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Night

Night by Elie Wiesel
by

Chris Pendergrass

on 20 December 2012

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Transcript of Night

Never. Night:
A memoir of the most tragic event in modern history By: Chris Pendergrass
11/29/12
1st Period Holocaust Nightmare Death
Hatred
Suffering The Nazis take power in Germany Elie Wiesel's Purpose of writing is multi-functional. He writes to recreate and then: to reconcile with the blame of his father, to sensitize and prevent, and finally to reconcile with himself. He wants to reconcile with his father in order to cope with who to blame for going to the concentration camp. He wants to sensitize us in order or to prevent such another genocide. Finally he must reconcile with himself in order continue with horrible memories of the camp. Rhetoric Historical Context Insecurities
Cruelty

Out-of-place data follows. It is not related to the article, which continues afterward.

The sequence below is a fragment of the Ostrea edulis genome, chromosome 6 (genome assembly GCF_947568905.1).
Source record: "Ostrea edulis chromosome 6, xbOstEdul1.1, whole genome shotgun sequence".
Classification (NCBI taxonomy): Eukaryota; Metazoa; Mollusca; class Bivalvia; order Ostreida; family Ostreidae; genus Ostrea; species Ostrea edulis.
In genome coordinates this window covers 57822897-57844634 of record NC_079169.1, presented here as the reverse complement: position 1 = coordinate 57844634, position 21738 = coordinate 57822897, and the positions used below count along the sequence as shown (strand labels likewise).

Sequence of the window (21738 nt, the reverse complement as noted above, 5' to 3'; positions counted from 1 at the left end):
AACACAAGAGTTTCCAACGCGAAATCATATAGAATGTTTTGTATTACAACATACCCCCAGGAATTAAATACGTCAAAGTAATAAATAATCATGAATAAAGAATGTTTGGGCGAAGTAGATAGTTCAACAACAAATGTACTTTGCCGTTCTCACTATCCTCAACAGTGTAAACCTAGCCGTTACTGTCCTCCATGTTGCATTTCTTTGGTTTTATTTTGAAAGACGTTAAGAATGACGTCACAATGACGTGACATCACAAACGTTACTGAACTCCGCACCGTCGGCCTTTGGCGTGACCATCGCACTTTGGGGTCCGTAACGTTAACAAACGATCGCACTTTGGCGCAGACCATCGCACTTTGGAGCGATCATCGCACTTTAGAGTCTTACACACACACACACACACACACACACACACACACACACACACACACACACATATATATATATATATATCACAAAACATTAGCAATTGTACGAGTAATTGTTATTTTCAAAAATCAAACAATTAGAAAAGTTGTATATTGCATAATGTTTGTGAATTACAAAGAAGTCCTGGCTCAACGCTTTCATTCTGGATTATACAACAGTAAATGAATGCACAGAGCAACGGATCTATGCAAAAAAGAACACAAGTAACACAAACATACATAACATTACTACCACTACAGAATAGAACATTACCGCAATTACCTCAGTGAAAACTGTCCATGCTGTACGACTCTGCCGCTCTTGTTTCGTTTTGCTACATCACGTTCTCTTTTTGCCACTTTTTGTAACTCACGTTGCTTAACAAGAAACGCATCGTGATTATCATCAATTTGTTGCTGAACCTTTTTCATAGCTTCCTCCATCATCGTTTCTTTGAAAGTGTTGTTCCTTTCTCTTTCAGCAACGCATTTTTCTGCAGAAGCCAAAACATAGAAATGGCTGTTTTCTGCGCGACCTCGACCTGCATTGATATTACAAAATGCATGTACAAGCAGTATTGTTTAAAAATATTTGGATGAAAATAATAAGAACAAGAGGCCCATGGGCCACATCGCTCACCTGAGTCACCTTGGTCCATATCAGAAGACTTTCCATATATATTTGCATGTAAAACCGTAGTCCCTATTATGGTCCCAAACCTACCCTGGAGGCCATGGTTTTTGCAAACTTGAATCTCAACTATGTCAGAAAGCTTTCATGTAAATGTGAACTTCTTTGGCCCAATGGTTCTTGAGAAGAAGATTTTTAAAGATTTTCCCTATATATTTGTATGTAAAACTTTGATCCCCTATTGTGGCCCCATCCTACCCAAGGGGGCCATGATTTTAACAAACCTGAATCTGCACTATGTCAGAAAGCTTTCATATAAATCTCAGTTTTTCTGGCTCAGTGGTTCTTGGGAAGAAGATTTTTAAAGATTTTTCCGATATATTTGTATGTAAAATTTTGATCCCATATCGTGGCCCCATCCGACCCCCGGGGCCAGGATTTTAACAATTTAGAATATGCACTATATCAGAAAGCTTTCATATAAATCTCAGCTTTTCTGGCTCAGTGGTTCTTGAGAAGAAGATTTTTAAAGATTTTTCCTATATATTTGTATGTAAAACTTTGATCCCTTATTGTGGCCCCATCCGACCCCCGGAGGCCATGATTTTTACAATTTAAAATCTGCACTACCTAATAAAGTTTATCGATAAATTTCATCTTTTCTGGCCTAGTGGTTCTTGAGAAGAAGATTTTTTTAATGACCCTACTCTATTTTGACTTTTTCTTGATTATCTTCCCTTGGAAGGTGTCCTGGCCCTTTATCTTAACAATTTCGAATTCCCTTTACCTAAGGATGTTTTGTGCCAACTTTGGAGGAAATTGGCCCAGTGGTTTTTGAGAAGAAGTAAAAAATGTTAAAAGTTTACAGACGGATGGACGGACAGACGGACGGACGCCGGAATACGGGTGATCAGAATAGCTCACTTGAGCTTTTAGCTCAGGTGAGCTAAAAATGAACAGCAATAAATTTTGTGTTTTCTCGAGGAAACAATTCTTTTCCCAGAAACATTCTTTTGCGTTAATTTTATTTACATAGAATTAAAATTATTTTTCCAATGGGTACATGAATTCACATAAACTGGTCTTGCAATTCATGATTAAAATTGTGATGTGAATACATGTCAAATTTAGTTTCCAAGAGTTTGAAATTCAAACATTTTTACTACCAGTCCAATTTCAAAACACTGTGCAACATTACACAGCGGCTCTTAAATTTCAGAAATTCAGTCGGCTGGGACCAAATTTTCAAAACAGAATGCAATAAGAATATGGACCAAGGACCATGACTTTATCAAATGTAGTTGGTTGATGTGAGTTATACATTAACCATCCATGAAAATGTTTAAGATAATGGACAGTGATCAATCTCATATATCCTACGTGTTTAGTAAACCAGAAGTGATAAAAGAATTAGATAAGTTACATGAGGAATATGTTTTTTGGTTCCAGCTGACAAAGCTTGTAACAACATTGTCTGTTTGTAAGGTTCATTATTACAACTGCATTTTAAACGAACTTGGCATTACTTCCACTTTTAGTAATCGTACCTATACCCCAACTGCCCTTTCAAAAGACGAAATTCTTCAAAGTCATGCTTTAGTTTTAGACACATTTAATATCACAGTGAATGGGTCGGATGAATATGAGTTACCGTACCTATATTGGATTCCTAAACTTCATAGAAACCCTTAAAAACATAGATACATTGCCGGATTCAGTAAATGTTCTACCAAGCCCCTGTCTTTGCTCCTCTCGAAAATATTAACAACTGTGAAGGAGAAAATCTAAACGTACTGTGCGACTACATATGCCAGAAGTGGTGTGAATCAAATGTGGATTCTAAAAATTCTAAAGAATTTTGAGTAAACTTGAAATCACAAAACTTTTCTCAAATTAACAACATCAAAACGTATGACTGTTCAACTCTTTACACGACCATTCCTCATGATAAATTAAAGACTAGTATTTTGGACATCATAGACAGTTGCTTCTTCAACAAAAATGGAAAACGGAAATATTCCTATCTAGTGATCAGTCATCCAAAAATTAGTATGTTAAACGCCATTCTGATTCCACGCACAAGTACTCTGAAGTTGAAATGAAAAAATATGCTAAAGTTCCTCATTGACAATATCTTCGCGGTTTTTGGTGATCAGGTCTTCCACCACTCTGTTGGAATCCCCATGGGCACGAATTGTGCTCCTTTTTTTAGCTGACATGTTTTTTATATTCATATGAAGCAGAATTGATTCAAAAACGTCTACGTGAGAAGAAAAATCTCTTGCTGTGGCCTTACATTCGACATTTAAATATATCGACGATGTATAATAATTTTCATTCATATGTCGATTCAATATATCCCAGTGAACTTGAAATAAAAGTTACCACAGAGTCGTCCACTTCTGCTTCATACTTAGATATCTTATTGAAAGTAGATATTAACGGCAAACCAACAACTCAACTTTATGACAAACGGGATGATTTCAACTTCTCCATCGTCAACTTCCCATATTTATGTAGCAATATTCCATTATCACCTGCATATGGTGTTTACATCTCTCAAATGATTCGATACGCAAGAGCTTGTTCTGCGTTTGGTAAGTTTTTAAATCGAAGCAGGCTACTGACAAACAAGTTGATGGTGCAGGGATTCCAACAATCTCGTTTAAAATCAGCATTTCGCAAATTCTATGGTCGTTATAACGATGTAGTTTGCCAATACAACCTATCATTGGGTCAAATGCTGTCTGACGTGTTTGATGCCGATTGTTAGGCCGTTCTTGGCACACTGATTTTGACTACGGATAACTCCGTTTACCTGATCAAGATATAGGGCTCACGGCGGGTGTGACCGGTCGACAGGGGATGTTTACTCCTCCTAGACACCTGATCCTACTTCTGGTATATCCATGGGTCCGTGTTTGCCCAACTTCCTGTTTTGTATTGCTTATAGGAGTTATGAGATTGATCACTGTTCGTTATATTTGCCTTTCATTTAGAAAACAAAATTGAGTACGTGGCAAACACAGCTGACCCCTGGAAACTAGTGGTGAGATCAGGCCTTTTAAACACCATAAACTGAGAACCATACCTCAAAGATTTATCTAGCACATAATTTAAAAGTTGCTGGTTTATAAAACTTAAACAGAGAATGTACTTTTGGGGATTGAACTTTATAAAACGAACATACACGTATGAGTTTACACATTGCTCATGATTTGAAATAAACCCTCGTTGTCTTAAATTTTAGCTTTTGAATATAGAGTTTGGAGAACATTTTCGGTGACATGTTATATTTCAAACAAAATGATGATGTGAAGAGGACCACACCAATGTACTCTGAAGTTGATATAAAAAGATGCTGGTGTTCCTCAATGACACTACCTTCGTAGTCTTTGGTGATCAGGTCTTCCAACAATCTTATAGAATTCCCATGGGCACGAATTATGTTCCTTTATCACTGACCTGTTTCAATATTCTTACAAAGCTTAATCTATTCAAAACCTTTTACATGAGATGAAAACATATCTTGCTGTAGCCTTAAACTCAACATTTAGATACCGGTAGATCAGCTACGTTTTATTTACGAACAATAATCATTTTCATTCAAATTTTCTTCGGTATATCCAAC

Hatred Caused Holocaust 1933 Germany is a Police State Jews transported Jews moved to ghettos Jews move to Concentration Camps Crematoria 1. Destruction or slaughter on a mass scale, esp. caused by fire or nuclear war: "a nuclear holocaust". Never shall I forget that night, the first night in camp, that turned my life into one long night seven times sealed Never shall I forget the smoke Never shall I forget those flames that consumed my faith forever Wiesel is directing his book towards an Audience consisting of survivors, posterity, and himself. He directs it towards survivors in order for them to reconcile with themselves. Also, he reconciles with posterity, future generations, so they can experience the Holocaust and prevent another genocide. Finally, and most importantly, Wiesel directs it toward himself as a way to relieve himself of the blame. The Subject of "Night" is the experience of Elie Wiesel. He gives us the Holocaust as he experienced this nightmare. He wants us to experience as he did, which is an important reason for the book being written in first-person. This Holocaust experience of Wiesel is a nightmare of epic proportions. Never shall I forget the small faces of the children whose bodies I saw transformed into smoke under a silent sky A background of the Holocaust Night A terrifying account of the Nazi death camp horror that turns a young Jewish boy into an agonized witness to the death of his family...the death of his innocence...and the death of his God. Penetrating and powerful, as personal as The Diary Of Anne Frank, Night awakens the shocking memory of evil at its absolute and carries with it the unforgettable message that this horror must never be allowed to happen again. -Goodreads Moishe has seen the horrors that Nazis enforce. He loses his faith because of these nightmarish sights. “He no longer mentioned either God or Kabbalah… But people refused to believe his tales, they refused to listen.” (7). Moishe warns of the town’s impending doom but people refuse to believe him or to just listen. Their torture in concentration camps could have been prevented if they had heeded the warnings. Chapter 1: Moishe the Beadle Elie Wiesel experienced one of the most tragic events in modern history, the Holocaust. Although Wiesel writes Night in memory of his parents and his sister, Tsipora, he writes this memoir in order to deal with whom to blame for his imprisonment in the concentration camps. Elie Wiesel’s purpose for writing Night is to explain that God is the reason for their starvation, torture, and death as well as to forgive himself for blaming his father and so his father is also forgiven for not believing the warnings. The Jews had all identity, liberties, and freedom striped of their possession. “We no longer had the right to frequent restaurants or cafes, to travel by rail, to attend synagogue, to be on the streets after six o’clock in the evening. Then came the ghettos.” (11). This quote is found shortly after the Nazis take control of Wiesel’s town. The ghettos are the first form of imprisonment for Jews which could have been prevented. 3.Wiesel had recently seen his father cry, his mother solemn, and his sister suffering. “That was when I began to hate them, and my hatred remains our only link today. They were our first oppressors. They were the first faces of hell and death.” (19). He hates the Nazis. Nazis were his symbol of death and oppression which could have been prevented if his father had protected his family believing the warnings. Chapter 2: Mrs. Schachter Mrs. Schachter screams of fire and flames. This is a warning. “’Jews, listen to me,’ she cried. ‘I see a fire! I see flames, huge flames!’” (25). Once again the Jews are warned of the obstacles ahead. They have been told of the Nazis terror but do not believe it. They were being tortured by not by Nazis but by nature. “The heat, the thirst, the stench, the lack of air, were suffocating us.” (26). This torture is caused by a higher power that is out of their control. This hints toward God being the cause of their suffering. The Jews learn that Mrs. Schachter was not crazy but saw what others could not. Literally and figuratively. “In front of us, those flames. In the air, the smell of burning flesh. It must have been around midnight. We had arrived. In Birkenau.” (28). The Jews literally see the flames of the chimney. Figuratively she sees the nightmarish scenes of burning bodies and how much they would suffer, caused by his father’s and the Jews’ indifference towards the warnings. Chapter 3: Night Nazis were merciless and emotionally detached to their victims. “Something was being burned there. A truck drew close and unloaded its hold: small children. Babies!” (32). Even something as innocent as a baby, the Nazis will kill almost anatomically. This expresses Wiesel’s hatred toward his oppressors. Wiesel also wonders how God allows such innocent beings to be exterminated and burned. Wiesel sees the Nazi’s horrific nature for himself. This causes the loss of his faith and kills his soul and dreams. “Never shall I forget those moments that murdered my God and my soul and turned my dreams to ashes. Never shall I forget those things, even were I condemned to live as long as God Himself.” (34). He cannot “un-see” or forget the actions and torment performed by Nazis. He loses faith in God and is killed emotionally and spiritually. Wiesel restates that he continues to lose faith and loyalty in God. “As for me, I had ceased to pray. I concurred with Job! I was not denying His existence, but I doubted His absolute justice.” (45). He doesn’t just say he loses faith but he also considers that God is unjust toward his people. Chapter 4: Hanged Emotional agony is another form of torture. Elie Wiesel was beaten while his father watched. “I was thinking of my father. He would be suffering more than I.” (58). A father must watch as his son is beaten. His father would suffer more because of his inability to intervene and stop his only son’s suffering. This gives himself and his father a greater reason to blame his father for their imprisonment. There had been inmates in the camp planning for rebellion, but were caught before they could execute their plan. “Three prisoners in chains—and, among them, the little pipel, the sad-eyed angel.” (64). Soon after this they are hanged. It is not a coincidence that the pipel is described as a “sad-eyed angel”. He gives this angel description because he relates him to God and faith. A young man was hanged for rebellion which caused the question of where God then causing Elie Wiesel to question himself about God. “’Where He is? This is where- hanging here from this gallows…’” (65). Elie Wiesel suggests that God is in that young man… dead. He has lost all faith and belief in God. Chapter 5: Judaism The Jews and Elie Wiesel have suffered through so much that is makes them wonder if a higher power wants them to suffer. “Why, but why would I bless Him? Every fiber in me rebelled.” (67.) Wiesel believes God is indifferent toward the Jews’ well-being. He wants to resists anything associated with God. Chapter 6: The Run Wiesel’s father has been with him through thick and thin in and outside the concentration camp. At this time his father is not with him but he still provides for Elie Wiesel. “Even now my father is helping me.” (75). He loves his father and he is one reason why Wiesel has survived. He wants to reconcile with the blame he held toward his father. Elie is committed to his father in order for his and his father’s survival. “I had made up my mind to accompany my father wherever he went.” (83). Elie considers his survival and existence the only motivation for his father to continue to fight against death. The blame that his father holds is so great that there is almost no reason for him to live. The Jews have suffered through starvation, exhaustion, and brutal beatings yet they still were able to survive. “We were the masters of nature, the masters of the world. We had transcended everything – death, fatigue, our natural needs. We were stronger than cold and hunger, stronger than the guns and the desire to die, doomed and rootles, nothing but numbers, we were the only men on earth.” (87). They are able to conquer nature and are on top of the world. Elie Wiesel describes them as unbreakable and almost godly in the way that they are able elude death. Elie Wiesel has just narrowly escaped death from suffocation. “’Father, are you there?’ I asked as soon as I was able to utter a word.” (94). Shortly after just barely surviving, Wiesel’s first thought is his father’s well-being. His level of care is extremely immense toward his father because he knows the burdensome blame that his father carries as well as the fault Wiesel puts on himself for blaming his father. Hunger and starvation have been a major problem for the camp since day 1. “We stayed in Gleiwitz for three days. Days without food or water.” (95). To go three days with no food or water is pushing the limits of survival. Again, it is as if they are defying the laws of nature and are “masters of nature” or “masters of the world”. Chapter 7: Death Train Wiesel has witnessed the death of many people at this point, but not a death caused by other captives. “They jumped him. Others joined in. When they withdrew, there were two dead bodies next to me, the father and the son. I was sixteen.” (102). This death touches Wiesel in a different way, not just because they are killed by fellow captives, but because he is so young witnessing such a harsh death. Also Wiesel feels that it could be him and his father lying dead there. When Jews boarded the cattle wagons there were around a hundred per wagon including Wiesel and his father. “We had been a hundred or so in this wagon. Twelve of us left it. Among them, my father and myself.” (103). Only twelve of a hundred survived the journey on the death train. Wiesel and his father were part of the few to survive which bonds them even stronger to one another. Chapter 8: Free at Last Wiesel’s father was suffering from dysentery and was dying of an extremely high temperature. His father begs for more water so Wiesel complies with his pleas. “With these few mouthfuls of hot water, I had probably given him more satisfaction than during my entire childhood…” (107). His father’s suffering was so great that a few sips of water were more pleasing than Wiesel’s entire childhood. Wiesel feels obligated to comply with his father’s requests because he feels at fault for blaming his father and he knows how heavily his father blames himself for their imprisonment Wiesel’s father has been taken to the crematoria while Wiesel was sleeping. His father could have still been alive or he could have been dead. “I did not weep, and it pained me that I could not weep. But I was out of tears. And deep inside me, if I could have searched the recesses of my feeble consciences, I might have found something like: Free at last!...” (112). Wiesel is pained by his father’s death but he is incapable of expressing it. Although it pains him, sub-consciously he thinks to himself as being free of the burden as his father’s caretaker. Wiesel has had such a close bond with his father, now he is gone. Chapter 9: A Deathly Reflection Elie Wiesel sees himself for the first time since being in the ghettos and shocked by what he sees. “From the depths of the mirror, a corpse was contemplating me. The look in his eyes as he gazed at me has never left me.” (115). He is malnourished, ill, and his father is dead. Wiesel sees himself as a dead, lifeless corpse. Who is to blame? From Wiesel’s point of view God, and to a certain extent, his father. From his father’s point of view it is himself. The Ultimate Purpose Never shall I forget the nocturnal silence that deprieved me for all eternity of the desire to live. Never shall I forget those moments that murdered my God and my soul and turned my dreams to ashes. Never shall I forget those things, even were I condemned to live as long as God Himself. Forever Changed